Maiduguri, the capital of Borno State in northern Nigeria, is home to over two million displaced persons. The past few years in northern Nigeria have been plagued with violence and uncertainty as Boko Haram waged war against the state and federal governments and all civilians who don’t belong to their exclusive group.
The rural areas surrounding Maiduguri have been left desolate, as the city has doubled in size due to displaced peoples. Recently, President Muhammadu Buhari has declared the war with Boko Haram over; however; deadly attacks have still persisted in rural areas, along major highways, and within Maiduguri itself. As the war has been declared over, many are now moving back home, meanwhile many are still flooding into the Maiduguri camp.
This crisis has received major news headlines in the past including the abduction of the 200 schoolgirls from Chibok. This issue, according to Irish ambassador to Nigeria, Sean Hoy, has been largely simplified into one hashtag: Bring Back Our Girls. Yet the conflict between the terrorist group, Nigerian government, and the millions of displaced civilians is far more complicated.
Many attempting to return home are travelling on roads that are frequented by insurgents and risk being massacred before they even reach their abandoned homes and towns. And despite the fact that many are still flowing into the displaced persons camps, the Borno State government has announced its plans to shut down the camps in Maiduguri by the end of May. This has caused the mass exodus of over one million Nigerians to largely uncertain and most likely unsafe territory. A food truck bringing needed aid to these displacement camps was fire bombed in mid-January along a reopened road in Maiduguri and other aid groups bring supplies via helicopter to safer areas, but are forced to fly at very high altitudes to avoid missile range.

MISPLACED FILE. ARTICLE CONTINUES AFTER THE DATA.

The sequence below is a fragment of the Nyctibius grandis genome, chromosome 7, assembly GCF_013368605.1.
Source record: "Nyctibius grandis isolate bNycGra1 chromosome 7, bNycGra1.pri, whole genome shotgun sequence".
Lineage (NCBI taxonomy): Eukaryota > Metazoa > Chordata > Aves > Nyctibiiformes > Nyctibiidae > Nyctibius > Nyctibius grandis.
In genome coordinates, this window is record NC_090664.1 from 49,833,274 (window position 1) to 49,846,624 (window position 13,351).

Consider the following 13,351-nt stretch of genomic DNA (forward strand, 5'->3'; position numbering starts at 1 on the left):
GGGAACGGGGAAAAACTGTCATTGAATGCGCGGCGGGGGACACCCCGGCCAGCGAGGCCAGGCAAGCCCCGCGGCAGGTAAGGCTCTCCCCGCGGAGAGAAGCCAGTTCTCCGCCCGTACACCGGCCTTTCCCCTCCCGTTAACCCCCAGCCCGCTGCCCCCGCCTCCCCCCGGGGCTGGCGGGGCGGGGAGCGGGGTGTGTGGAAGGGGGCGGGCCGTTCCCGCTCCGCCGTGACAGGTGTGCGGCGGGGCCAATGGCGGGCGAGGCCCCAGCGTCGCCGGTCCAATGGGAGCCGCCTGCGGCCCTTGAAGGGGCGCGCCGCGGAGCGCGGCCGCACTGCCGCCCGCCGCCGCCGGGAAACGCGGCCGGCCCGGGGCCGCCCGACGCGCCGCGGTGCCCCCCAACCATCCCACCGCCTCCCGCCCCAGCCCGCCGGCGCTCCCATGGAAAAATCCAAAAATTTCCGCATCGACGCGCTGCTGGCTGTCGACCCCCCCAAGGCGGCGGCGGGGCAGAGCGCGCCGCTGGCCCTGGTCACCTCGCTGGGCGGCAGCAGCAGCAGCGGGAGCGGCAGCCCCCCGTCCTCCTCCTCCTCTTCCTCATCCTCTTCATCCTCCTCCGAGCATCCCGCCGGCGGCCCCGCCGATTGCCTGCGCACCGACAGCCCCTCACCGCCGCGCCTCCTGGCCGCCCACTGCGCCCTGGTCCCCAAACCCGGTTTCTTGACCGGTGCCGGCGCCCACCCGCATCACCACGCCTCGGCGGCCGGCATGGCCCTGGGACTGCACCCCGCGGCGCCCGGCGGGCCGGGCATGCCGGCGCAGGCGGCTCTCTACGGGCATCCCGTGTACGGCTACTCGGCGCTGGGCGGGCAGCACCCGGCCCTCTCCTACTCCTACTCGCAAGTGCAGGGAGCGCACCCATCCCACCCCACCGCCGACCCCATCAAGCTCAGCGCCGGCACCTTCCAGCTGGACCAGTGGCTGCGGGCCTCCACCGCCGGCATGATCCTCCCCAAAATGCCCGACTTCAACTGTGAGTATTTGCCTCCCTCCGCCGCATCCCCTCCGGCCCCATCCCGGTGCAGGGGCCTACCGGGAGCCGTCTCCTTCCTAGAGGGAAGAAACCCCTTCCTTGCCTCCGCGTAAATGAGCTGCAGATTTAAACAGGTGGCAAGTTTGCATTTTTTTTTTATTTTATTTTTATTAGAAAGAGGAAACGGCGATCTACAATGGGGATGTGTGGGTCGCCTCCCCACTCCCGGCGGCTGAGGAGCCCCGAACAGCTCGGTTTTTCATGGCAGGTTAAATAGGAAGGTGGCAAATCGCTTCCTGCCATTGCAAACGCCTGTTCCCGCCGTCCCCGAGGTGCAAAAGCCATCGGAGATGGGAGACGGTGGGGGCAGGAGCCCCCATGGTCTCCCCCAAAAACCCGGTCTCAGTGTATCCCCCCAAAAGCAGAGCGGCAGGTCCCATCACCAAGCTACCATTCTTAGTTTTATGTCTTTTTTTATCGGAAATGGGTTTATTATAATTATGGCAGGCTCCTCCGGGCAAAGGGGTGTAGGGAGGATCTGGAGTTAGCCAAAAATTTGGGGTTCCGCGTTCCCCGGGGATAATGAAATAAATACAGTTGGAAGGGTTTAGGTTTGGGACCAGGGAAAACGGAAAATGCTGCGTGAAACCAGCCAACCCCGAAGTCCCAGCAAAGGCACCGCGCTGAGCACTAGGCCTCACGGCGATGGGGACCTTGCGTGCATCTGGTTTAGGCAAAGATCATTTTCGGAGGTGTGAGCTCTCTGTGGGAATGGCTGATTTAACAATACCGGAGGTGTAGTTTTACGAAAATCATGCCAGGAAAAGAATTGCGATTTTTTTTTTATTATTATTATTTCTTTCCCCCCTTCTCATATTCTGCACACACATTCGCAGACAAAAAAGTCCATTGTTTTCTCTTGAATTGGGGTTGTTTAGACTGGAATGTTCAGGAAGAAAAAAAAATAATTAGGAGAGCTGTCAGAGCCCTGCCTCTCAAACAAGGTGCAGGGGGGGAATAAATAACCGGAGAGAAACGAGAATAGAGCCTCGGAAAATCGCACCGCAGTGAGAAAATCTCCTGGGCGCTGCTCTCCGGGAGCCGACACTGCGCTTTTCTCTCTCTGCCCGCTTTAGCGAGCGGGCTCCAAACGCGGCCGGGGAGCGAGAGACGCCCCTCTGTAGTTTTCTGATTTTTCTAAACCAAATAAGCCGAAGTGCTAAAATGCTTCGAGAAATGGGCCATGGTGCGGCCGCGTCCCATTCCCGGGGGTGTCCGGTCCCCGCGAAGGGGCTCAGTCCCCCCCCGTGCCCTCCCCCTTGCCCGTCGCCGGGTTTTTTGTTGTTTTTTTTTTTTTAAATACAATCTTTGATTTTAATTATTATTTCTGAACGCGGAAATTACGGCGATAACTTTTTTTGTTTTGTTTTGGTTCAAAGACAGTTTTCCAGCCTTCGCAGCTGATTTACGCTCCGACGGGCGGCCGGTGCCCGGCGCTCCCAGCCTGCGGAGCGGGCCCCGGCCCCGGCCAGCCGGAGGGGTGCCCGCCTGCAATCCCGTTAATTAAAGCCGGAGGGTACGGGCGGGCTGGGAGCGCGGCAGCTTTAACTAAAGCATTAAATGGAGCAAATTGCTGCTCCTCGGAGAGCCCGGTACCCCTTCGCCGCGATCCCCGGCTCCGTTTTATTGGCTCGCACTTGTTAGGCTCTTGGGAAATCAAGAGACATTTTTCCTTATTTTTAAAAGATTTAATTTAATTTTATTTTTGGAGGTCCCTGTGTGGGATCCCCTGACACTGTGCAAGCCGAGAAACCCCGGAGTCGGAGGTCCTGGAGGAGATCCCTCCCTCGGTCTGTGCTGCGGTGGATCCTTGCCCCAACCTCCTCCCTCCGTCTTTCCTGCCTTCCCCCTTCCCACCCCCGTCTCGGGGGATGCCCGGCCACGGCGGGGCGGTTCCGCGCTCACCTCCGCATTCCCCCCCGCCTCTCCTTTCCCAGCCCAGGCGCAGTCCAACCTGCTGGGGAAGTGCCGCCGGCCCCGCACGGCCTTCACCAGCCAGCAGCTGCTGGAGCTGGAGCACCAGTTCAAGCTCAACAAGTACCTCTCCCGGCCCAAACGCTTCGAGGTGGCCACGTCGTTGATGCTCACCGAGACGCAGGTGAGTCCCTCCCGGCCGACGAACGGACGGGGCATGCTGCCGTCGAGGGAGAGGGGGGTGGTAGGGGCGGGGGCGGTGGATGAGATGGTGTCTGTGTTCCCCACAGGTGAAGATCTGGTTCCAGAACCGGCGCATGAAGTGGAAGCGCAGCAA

The Nigerian military has also refused to build up food supplies in these destitute and hungry camps out of fear that militants will steal the food and strengthen their ranks. Phone networks are down and fuel sales have been banned in many areas to prevent similar threats from Boko Haram.
The disarray has reached far outside the city and displacement camps and into the once abandoned villages and towns in surrounding areas. Families returning home have found squatters who have similarly fled violence now staying in their homes. This has created a large problem in relocating both squatters and those returning from the Maiduguri camps. The Borno State government is working hard alongside the UN to provide resources and development aid to rebuild homes, villages, and agriculture. Some areas have been given irrigation kits, chickens, and goats to stimulate the renewing economies. Women are receiving first choices of homes in these areas due to their loss of sons and husbands.
All in all, the Nigerian and the Borno State governments have been hard at work to eradicate Boko Haram, return civilians safely home, and revitalize the struggling rural economies. However, their eagerness to claim the situation under control is extremely concerning when it means returning 2 million displaced persons to areas that could still be vulnerable to insurgent attacks and terror. The governments must continue to actively pursue insurgents throughout the region and protect its returning civilians who are attempting to rebuild their lives.
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